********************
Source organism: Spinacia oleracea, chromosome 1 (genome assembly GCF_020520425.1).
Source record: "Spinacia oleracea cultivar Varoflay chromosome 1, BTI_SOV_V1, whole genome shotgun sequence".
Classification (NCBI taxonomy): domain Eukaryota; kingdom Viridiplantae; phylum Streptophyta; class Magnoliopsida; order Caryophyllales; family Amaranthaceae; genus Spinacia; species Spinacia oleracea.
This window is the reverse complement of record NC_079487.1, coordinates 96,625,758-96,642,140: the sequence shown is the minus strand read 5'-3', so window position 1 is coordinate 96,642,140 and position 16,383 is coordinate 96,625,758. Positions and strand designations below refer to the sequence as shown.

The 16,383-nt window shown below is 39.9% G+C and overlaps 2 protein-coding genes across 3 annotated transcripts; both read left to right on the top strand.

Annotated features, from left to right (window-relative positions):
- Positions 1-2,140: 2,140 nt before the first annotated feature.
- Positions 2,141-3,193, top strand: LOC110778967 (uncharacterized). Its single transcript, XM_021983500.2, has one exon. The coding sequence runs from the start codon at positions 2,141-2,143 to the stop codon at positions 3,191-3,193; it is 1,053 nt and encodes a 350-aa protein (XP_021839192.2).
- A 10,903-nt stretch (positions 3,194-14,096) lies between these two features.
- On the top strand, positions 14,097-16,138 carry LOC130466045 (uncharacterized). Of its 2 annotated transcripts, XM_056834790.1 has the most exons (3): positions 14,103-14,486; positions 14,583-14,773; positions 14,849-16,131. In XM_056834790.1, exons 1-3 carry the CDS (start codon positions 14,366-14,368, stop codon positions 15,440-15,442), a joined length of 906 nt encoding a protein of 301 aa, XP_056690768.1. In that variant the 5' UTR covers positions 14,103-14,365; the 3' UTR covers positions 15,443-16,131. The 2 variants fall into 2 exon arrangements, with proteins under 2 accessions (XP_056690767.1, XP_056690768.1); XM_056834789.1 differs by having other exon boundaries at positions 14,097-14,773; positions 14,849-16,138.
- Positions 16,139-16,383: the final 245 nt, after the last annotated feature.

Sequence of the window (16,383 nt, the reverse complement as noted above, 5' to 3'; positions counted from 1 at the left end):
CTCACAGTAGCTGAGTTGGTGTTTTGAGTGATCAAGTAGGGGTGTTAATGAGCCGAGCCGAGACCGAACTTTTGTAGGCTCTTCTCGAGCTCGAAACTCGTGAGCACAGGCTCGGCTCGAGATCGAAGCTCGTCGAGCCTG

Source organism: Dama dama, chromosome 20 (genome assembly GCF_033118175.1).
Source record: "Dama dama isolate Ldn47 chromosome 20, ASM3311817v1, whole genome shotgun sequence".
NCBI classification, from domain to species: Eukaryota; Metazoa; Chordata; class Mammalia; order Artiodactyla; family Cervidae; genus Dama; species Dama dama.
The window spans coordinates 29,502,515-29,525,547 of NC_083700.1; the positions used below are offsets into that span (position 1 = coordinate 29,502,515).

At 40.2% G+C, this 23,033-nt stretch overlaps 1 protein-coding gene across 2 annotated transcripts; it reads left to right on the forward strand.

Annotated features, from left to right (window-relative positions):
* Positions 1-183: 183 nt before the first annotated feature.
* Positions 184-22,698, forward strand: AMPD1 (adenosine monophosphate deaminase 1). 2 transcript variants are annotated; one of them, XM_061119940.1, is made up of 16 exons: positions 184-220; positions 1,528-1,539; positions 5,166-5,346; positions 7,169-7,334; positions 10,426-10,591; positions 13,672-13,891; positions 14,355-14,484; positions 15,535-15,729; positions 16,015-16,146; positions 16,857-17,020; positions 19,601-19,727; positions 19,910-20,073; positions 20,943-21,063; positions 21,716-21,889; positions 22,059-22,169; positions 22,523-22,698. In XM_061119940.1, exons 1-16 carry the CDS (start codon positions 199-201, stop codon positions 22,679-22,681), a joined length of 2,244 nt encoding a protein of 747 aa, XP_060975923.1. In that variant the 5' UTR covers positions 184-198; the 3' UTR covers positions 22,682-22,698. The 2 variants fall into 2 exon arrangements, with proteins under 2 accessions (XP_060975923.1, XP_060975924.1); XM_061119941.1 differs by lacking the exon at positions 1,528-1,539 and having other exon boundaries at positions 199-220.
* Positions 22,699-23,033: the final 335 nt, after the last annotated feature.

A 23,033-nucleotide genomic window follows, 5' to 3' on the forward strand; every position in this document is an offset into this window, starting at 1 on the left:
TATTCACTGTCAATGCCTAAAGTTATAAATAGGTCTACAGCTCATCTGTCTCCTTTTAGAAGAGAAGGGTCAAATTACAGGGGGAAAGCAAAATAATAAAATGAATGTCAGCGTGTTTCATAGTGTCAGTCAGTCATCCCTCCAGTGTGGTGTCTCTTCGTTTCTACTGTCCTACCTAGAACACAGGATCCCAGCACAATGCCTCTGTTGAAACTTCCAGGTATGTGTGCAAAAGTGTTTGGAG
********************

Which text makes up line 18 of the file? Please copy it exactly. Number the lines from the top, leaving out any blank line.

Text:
At 40.2% G+C, this 23,033-nt stretch overlaps 1 protein-coding gene across 2 annotated transcripts; it reads left to right on the forward strand.